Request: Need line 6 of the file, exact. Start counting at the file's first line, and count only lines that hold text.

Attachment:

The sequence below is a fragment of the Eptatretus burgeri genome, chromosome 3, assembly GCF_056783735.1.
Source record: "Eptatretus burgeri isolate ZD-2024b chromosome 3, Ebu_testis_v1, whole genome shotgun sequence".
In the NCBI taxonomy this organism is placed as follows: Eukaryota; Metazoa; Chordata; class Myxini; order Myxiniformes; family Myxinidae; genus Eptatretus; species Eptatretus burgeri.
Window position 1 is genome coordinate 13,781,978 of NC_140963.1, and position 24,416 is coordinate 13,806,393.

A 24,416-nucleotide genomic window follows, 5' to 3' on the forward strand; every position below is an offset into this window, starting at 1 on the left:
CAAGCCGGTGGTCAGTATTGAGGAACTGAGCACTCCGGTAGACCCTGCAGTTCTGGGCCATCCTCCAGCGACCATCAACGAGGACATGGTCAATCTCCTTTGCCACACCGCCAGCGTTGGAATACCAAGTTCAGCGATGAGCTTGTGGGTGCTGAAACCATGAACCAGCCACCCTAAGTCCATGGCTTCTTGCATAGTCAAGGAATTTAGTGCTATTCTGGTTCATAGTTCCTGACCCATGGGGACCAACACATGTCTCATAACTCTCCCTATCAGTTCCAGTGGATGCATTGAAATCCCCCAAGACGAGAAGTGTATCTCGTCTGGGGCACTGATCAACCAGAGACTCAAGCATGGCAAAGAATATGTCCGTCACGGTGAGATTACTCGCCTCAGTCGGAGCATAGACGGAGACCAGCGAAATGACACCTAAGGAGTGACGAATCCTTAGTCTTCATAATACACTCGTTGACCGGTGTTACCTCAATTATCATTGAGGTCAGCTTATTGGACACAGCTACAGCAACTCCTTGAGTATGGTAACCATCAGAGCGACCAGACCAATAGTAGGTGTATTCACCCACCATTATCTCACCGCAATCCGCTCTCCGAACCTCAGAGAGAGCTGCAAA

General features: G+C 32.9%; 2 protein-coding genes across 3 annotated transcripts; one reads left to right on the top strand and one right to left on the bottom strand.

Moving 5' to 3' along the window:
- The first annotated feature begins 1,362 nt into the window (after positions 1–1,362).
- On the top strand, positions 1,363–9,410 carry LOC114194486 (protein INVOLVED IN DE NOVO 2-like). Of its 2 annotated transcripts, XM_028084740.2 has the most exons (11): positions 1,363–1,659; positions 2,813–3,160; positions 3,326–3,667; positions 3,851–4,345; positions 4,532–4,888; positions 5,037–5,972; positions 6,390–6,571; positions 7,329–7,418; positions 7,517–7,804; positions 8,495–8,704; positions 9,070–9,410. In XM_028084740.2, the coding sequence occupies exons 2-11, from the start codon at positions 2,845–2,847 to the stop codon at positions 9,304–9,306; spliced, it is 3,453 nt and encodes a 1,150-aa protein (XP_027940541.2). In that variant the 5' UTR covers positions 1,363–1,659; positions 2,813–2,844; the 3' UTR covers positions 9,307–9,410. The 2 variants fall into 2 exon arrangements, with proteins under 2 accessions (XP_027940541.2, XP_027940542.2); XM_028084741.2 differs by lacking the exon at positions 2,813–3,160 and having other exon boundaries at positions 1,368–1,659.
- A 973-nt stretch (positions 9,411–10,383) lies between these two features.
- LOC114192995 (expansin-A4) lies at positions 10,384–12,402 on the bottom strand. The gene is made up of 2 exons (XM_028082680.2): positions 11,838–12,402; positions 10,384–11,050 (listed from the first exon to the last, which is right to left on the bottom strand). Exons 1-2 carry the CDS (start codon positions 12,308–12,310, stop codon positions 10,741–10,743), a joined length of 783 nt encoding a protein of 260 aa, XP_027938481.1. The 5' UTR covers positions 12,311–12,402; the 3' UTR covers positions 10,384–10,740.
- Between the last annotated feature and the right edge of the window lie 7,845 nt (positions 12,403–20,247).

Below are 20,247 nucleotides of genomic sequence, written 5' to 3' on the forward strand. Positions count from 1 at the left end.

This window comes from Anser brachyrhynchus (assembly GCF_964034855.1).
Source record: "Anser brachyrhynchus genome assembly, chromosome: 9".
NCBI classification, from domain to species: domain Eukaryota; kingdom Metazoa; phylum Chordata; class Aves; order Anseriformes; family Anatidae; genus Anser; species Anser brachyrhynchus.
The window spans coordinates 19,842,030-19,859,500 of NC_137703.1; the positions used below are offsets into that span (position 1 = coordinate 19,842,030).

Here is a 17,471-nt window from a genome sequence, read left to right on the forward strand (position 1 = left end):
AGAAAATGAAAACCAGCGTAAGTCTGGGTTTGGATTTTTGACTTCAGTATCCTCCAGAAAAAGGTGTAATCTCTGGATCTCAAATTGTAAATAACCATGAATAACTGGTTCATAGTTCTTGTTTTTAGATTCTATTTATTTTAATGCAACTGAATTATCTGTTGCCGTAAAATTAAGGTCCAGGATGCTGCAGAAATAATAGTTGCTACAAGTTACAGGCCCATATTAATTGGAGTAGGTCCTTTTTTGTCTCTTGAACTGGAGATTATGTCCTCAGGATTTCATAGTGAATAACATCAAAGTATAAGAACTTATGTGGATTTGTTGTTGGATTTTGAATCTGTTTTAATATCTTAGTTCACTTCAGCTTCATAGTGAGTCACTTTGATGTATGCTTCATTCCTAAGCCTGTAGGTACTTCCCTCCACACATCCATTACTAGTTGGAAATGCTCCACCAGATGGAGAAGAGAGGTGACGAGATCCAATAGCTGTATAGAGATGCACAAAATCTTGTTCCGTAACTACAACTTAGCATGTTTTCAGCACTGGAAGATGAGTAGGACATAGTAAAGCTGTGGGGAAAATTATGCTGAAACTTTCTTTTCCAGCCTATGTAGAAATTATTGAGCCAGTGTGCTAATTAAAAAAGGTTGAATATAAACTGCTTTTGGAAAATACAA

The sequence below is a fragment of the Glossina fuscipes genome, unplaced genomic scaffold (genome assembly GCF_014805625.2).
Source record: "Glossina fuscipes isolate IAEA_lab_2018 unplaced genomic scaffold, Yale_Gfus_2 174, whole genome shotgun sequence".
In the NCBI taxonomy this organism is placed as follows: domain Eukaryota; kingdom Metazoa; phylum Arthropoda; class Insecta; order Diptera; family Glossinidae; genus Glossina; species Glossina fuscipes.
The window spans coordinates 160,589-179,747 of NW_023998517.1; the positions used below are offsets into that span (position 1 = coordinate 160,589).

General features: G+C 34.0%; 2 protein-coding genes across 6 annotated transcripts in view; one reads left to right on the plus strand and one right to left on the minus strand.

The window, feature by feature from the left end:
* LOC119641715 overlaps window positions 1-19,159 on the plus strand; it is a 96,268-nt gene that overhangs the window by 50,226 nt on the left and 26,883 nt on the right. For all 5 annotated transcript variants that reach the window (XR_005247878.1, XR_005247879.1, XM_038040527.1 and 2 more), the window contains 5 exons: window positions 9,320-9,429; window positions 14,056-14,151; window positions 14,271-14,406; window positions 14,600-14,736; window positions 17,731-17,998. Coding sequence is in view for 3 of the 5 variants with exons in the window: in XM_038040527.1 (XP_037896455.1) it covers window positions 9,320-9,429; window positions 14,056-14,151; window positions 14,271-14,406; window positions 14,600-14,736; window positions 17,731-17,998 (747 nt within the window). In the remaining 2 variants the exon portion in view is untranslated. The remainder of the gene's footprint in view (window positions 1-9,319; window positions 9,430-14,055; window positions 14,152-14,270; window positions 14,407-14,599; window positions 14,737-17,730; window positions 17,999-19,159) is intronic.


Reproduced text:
CAAGCCGGTGGTCAGTATTGAGGAACTGAGCACTCCGGTAGACCCTGCAGTTCTGGGCCATCCTCCAGCGACCATCAACGAGGACATGGTCAATCTCCTTTGCCACACCGCCAGCGTTGGAATACCAAGTTCAGCGATGAGCTTGTGGGTGCTGAAACCATGAACCAGCCACCCTAAGTCCATGGCTTCTTGCATAGTCAAGGAATTTAGTGCTATTCTGGTTCATAGTTCCTGACCCATGGGGACCAACACATGTCTCATAACTCTCCCTATCAGTTCCAGTGGATGCATTGAAATCCCCCAAGACGAGAAGTGTATCTCGTCTGGGGCACTGATCAACCAGAGACTCAAGCATGGCAAAGAATATGTCCGTCACGGTGAGATTACTCGCCTCAGTCGGAGCATAGACGGAGACCAGCGAAATGACACCTAAGGAGTGACGAATCCTTAGTCTTCATAATACACTCGTTGACCGGTGTTACCTCAATTATCATTGAGGTCAGCTTATTGGACACAGCTACAGCAACTCCTTGAGTATGGTAACCATCAGAGCGACCAGACCAATAGTAGGTGTATTCACCCACCATTATCTCACCGCAATCCGCTCTCCGAACCTCAGAGAGAGCTGCAAA